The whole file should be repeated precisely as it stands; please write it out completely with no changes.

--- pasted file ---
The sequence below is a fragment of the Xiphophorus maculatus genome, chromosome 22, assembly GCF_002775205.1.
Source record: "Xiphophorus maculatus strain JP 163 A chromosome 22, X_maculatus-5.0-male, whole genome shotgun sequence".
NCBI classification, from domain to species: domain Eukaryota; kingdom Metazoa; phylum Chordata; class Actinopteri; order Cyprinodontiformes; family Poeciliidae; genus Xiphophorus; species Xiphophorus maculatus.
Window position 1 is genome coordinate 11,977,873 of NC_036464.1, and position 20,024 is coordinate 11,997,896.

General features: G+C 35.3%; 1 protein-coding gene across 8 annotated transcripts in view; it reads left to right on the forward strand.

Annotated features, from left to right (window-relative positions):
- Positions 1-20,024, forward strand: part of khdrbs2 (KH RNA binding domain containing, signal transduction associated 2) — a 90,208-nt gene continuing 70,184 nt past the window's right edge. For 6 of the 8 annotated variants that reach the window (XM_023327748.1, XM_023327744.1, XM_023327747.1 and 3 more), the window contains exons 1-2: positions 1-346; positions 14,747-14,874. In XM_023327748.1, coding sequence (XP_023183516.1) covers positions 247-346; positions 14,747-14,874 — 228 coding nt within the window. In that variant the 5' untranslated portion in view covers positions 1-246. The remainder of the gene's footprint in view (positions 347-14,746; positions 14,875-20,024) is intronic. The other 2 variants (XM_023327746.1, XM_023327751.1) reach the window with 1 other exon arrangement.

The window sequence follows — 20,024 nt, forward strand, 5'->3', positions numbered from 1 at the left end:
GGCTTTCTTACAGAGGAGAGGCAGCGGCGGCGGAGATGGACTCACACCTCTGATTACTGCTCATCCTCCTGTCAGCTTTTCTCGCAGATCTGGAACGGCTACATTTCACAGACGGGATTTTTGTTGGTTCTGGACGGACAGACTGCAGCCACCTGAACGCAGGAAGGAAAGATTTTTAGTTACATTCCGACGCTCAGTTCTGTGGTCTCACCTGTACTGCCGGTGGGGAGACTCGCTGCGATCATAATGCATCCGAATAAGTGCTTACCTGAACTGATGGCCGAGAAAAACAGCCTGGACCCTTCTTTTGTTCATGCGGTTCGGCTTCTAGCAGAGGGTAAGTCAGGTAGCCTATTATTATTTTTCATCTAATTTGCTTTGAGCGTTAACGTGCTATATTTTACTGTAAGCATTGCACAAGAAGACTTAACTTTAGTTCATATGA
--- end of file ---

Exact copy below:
The sequence below is a fragment of the Xiphophorus maculatus genome, chromosome 22, assembly GCF_002775205.1.
Source record: "Xiphophorus maculatus strain JP 163 A chromosome 22, X_maculatus-5.0-male, whole genome shotgun sequence".
NCBI classification, from domain to species: domain Eukaryota; kingdom Metazoa; phylum Chordata; class Actinopteri; order Cyprinodontiformes; family Poeciliidae; genus Xiphophorus; species Xiphophorus maculatus.
Window position 1 is genome coordinate 11,977,873 of NC_036464.1, and position 20,024 is coordinate 11,997,896.

General features: G+C 35.3%; 1 protein-coding gene across 8 annotated transcripts in view; it reads left to right on the forward strand.

Annotated features, from left to right (window-relative positions):
- Positions 1-20,024, forward strand: part of khdrbs2 (KH RNA binding domain containing, signal transduction associated 2) — a 90,208-nt gene continuing 70,184 nt past the window's right edge. For 6 of the 8 annotated variants that reach the window (XM_023327748.1, XM_023327744.1, XM_023327747.1 and 3 more), the window contains exons 1-2: positions 1-346; positions 14,747-14,874. In XM_023327748.1, coding sequence (XP_023183516.1) covers positions 247-346; positions 14,747-14,874 — 228 coding nt within the window. In that variant the 5' untranslated portion in view covers positions 1-246. The remainder of the gene's footprint in view (positions 347-14,746; positions 14,875-20,024) is intronic. The other 2 variants (XM_023327746.1, XM_023327751.1) reach the window with 1 other exon arrangement.

The window sequence follows — 20,024 nt, forward strand, 5'->3', positions numbered from 1 at the left end:
GGCTTTCTTACAGAGGAGAGGCAGCGGCGGCGGAGATGGACTCACACCTCTGATTACTGCTCATCCTCCTGTCAGCTTTTCTCGCAGATCTGGAACGGCTACATTTCACAGACGGGATTTTTGTTGGTTCTGGACGGACAGACTGCAGCCACCTGAACGCAGGAAGGAAAGATTTTTAGTTACATTCCGACGCTCAGTTCTGTGGTCTCACCTGTACTGCCGGTGGGGAGACTCGCTGCGATCATAATGCATCCGAATAAGTGCTTACCTGAACTGATGGCCGAGAAAAACAGCCTGGACCCTTCTTTTGTTCATGCGGTTCGGCTTCTAGCAGAGGGTAAGTCAGGTAGCCTATTATTATTTTTCATCTAATTTGCTTTGAGCGTTAACGTGCTATATTTTACTGTAAGCATTGCACAAGAAGACTTAACTTTAGTTCATATGA